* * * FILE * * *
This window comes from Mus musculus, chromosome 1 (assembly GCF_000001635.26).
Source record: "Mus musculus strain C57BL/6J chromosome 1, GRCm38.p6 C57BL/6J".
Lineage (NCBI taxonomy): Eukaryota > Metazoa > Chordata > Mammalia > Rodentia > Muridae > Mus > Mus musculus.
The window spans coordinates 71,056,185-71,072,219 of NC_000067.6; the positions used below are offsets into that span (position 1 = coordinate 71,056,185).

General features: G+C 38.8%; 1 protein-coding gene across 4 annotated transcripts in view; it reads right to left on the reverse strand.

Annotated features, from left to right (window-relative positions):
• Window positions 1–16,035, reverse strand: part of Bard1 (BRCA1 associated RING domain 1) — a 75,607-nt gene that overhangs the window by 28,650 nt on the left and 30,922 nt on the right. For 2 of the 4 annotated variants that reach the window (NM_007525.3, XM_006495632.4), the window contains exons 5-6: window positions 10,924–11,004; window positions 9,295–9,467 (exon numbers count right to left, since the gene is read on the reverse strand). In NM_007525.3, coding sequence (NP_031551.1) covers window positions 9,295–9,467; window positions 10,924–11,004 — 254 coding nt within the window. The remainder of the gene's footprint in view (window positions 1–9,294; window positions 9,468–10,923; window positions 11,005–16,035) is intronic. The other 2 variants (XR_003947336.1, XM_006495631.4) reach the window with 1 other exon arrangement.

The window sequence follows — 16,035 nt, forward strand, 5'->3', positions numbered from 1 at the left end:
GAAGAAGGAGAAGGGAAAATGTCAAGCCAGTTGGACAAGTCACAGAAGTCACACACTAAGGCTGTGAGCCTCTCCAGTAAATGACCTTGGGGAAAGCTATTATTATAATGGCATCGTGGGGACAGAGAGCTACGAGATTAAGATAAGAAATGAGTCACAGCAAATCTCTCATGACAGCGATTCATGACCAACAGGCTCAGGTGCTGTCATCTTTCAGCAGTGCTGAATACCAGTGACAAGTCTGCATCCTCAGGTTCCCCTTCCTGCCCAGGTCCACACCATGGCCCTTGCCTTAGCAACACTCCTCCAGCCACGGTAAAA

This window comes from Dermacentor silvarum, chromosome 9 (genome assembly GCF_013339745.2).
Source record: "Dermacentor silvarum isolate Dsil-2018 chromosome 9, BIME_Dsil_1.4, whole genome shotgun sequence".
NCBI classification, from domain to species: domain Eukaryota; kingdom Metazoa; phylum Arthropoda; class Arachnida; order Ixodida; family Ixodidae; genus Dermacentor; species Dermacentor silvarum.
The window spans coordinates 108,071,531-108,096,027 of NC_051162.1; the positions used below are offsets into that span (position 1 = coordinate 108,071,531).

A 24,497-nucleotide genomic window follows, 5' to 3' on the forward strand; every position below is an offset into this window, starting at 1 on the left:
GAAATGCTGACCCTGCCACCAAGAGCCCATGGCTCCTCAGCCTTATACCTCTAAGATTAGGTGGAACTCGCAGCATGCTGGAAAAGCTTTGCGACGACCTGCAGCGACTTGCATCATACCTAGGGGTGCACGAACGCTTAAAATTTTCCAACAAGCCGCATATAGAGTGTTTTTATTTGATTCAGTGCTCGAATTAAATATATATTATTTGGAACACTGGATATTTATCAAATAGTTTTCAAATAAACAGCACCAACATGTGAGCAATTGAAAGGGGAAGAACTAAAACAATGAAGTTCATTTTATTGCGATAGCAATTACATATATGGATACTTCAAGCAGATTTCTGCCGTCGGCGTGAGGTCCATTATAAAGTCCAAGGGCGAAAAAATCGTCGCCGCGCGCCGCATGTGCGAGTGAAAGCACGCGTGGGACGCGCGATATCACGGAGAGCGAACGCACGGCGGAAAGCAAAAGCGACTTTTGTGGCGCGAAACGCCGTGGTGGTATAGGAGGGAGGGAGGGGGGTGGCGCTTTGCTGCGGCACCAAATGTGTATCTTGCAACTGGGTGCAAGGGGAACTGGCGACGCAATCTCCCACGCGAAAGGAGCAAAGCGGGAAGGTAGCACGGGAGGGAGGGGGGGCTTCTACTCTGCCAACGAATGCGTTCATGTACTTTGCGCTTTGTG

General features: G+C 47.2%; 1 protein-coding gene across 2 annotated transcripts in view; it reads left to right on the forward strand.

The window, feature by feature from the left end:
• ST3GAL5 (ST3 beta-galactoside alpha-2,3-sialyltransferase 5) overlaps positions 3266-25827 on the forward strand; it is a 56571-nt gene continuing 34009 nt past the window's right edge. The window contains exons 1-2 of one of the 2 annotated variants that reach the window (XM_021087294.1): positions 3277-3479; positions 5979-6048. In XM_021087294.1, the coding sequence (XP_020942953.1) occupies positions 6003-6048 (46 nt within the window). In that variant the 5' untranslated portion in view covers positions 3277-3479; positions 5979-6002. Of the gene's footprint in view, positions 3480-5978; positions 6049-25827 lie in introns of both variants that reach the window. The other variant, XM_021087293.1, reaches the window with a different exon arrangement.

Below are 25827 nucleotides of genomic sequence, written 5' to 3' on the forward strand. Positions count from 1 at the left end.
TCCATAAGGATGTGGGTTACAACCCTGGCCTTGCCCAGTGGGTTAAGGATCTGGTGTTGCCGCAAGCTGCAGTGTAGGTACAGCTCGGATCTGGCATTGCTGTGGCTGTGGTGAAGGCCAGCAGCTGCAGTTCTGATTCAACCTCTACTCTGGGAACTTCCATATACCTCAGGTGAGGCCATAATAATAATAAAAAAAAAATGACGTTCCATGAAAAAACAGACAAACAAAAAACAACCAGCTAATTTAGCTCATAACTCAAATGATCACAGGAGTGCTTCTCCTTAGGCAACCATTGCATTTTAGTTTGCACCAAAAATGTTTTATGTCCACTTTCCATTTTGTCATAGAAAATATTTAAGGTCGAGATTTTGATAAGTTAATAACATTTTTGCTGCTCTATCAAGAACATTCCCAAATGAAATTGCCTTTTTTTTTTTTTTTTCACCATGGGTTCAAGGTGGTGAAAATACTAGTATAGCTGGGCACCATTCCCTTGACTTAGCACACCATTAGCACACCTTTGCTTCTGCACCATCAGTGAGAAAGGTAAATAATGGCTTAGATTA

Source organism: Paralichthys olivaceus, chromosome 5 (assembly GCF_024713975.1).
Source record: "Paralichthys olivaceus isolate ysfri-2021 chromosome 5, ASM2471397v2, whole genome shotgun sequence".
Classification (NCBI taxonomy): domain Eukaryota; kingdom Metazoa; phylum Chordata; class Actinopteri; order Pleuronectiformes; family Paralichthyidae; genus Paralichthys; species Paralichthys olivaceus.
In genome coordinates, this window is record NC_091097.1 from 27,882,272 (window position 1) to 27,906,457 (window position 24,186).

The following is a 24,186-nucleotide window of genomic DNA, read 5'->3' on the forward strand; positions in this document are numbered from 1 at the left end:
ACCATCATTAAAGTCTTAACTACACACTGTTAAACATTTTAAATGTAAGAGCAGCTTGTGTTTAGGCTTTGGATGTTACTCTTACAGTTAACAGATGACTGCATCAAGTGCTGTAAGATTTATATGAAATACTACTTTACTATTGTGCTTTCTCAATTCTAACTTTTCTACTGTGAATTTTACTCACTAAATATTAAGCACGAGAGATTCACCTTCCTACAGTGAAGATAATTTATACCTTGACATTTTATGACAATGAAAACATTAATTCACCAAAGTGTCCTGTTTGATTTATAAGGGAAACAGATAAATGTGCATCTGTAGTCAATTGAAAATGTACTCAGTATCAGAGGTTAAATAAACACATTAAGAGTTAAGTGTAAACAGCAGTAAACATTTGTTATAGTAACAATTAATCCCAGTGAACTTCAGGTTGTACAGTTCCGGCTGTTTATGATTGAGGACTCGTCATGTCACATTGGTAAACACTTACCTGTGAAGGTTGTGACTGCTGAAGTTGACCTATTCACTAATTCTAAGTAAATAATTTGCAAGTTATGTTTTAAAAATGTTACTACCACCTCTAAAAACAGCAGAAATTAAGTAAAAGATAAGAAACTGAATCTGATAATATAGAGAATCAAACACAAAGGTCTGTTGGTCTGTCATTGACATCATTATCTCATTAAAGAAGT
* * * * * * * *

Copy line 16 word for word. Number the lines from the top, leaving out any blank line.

General features: G+C 47.2%; 1 protein-coding gene across 2 annotated transcripts in view; it reads left to right on the forward strand.